Shortly after posting my last blog, I was abducted by aliens who flew me to Thermoman‘s home planet of Ultron where I was taught secrets of the universe. Having just returned, I will now enlighten you with a new blog.
Now, I know that no one reading this will believe that, but I am amazed sometimes at the things people will believe. Some of it is simply unlikely, such as the idea that Earth is being visited by aliens from other worlds. This is certainly not impossible, but for various reasons it is deemed unlikely by most scientists and in any event there is no good physical evidence to support it.
And then there are other beliefs that simply fly in the face of established fact, such as the absurd idea that the Earth is hollow or that the Apollo astronauts never really landed on the moon. Add to those ideas the belief in a non-existant planet Nibiru, or in the idea that a real but harmless Comet Elenin was a spaceship or a doomsday object.
Leaving TV commercials and all manner of advertising aside, there are many other basic facts and concepts of science that people believe that are flat out wrong. Read on, to find three examples.
1. Many people erroneously believe that there is no gravity on Earth’s moon. Sometimes they justify this belief by claiming that since there is no gravity in space and the moon is in space, then there logically must be no gravity on the moon. Unfortunately, this is an illogical mash-up of misunderstood concepts. Any object with mass has gravity, and missions to the moon have proved beyond doubt that gravity does indeed operate there, just as it operates everywhere else.
2. Some mistakenly believe there is no gravity in space generally. Gravity pervades the entire universe – holds stars, planets and galaxies together – and is impossible to escape. People get the idea that there is no gravity in space when they see astronauts floating in the space station or International Space Station (ISS). But neither the astronauts nor their spacecraft are free of gravity, ever. In fact for near-Earth missions, astronauts are subject a force of gravity 98 to 99 percent as strong as it is on Earth’s surface! The fact that they are falling around the Earth at the same rate as the spacecraft makes them seem weightless relative to things around them.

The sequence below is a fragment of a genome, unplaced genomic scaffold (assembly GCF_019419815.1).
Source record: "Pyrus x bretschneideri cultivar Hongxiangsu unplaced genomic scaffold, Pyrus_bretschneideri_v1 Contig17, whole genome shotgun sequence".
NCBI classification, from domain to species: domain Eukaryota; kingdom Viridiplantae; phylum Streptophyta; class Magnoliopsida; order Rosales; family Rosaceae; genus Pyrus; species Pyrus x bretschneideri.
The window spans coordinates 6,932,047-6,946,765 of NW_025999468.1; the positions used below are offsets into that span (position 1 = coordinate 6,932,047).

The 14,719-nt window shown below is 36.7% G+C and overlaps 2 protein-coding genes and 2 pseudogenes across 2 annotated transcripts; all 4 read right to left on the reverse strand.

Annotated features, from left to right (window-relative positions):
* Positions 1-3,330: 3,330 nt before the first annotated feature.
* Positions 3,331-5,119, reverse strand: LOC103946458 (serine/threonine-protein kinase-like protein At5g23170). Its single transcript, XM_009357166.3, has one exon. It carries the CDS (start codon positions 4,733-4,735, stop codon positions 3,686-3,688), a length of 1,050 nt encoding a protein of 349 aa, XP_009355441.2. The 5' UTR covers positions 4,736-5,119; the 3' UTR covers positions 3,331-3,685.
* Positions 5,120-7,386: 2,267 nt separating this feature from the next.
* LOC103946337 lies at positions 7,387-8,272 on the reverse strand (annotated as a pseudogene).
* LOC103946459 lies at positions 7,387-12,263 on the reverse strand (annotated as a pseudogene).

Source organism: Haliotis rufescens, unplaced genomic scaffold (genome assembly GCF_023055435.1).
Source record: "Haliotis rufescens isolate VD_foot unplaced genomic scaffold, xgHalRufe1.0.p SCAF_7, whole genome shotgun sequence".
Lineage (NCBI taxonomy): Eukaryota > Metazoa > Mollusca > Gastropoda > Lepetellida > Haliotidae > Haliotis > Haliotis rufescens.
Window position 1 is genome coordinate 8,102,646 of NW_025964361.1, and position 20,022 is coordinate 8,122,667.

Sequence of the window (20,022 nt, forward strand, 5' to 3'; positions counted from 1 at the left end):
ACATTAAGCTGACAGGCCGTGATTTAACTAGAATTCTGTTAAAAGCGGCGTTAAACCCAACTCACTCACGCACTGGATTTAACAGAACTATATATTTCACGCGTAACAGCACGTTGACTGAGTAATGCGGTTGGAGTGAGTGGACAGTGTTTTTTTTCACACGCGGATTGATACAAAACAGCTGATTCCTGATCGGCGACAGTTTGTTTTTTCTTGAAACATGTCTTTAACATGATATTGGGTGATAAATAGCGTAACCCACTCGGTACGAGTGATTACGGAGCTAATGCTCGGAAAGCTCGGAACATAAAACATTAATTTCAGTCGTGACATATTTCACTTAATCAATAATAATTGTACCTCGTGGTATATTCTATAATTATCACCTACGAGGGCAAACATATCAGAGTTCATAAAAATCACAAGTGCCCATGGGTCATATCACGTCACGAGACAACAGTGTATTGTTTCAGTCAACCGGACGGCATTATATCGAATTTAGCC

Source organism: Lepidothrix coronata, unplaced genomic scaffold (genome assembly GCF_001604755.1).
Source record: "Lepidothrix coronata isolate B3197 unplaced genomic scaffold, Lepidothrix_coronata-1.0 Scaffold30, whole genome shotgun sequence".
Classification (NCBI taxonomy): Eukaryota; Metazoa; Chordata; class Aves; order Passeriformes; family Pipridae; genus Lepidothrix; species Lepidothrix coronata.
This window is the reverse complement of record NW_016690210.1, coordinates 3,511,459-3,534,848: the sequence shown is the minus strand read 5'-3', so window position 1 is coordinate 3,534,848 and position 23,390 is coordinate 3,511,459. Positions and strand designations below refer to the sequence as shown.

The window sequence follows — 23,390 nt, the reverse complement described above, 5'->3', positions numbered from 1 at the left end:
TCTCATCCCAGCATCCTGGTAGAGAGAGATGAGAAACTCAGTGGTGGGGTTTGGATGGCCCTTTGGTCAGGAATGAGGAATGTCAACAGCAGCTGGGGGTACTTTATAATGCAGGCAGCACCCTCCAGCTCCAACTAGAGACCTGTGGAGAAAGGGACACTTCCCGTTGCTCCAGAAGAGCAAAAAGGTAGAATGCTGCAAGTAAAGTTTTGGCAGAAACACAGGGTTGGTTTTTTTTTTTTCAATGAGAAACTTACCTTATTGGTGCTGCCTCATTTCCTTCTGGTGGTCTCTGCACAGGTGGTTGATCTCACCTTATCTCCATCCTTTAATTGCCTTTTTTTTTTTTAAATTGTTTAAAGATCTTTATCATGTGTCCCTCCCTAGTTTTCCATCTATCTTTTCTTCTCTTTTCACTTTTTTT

3. Some wrongly believe Earth’s seasons are caused by our distance from the sun. They think Earth is farther from the sun in winter and closer in summer. At least this bears a little logic, because the Earth does vary slightly in distance to the sun through the year, and it is natural and logical to think that the Earth would be warmer when we are closer to the sun. However, if the sun-Earth distance variation fueled seasonal changes, then Northern Hemisphere winters would be hot and summers cold. In fact, the Earth is about 3 million miles closer to the sun in early January than in early July! What does cause the seasons? The Earth is tilted on its axis, pointing more or less toward Polaris, the North Pole star. As the Earth orbits the sun, this tilt causes the planet to nod toward the sun in June, and away from it in December. The upshot to this is that the sun’s height in the sky varies, which in turn affects the amount of sunshine any given location receives and hence the overall temperatures. The Northern Hemisphere is tilted away from the sun in winter and receives less sunshine.
Our modern era is not alone in holding astronomical misconceptions. The early astronomers believed in a geocentric cosmology. That is, they thought Earth was the center of the universe, because we cannot feel Earth move under us. It seems natural that this big, massive Earth would be stationary while those little twinkling lights circle around us. Seems natural … but isn’t true.
My point is that we need to look at everything and ask why we believe what we believe.
I’d be interested in learning of misconceptions you have heard (or perhaps been guilty of), regarding astronomy, space or physical science in general. Comments?
Larry Sessions has written many favorite posts in EarthSky's Tonight area. He's a former planetarium director in Little Rock, Fort Worth and Denver and an adjunct faculty member at Metropolitan State University of Denver. He's a longtime member of NASA's Solar System Ambassadors program. His articles have appeared in numerous publications including Space.com, Sky & Telescope, Astronomy and Rolling Stone. His small book on world star lore, Constellations, was published by Running Press.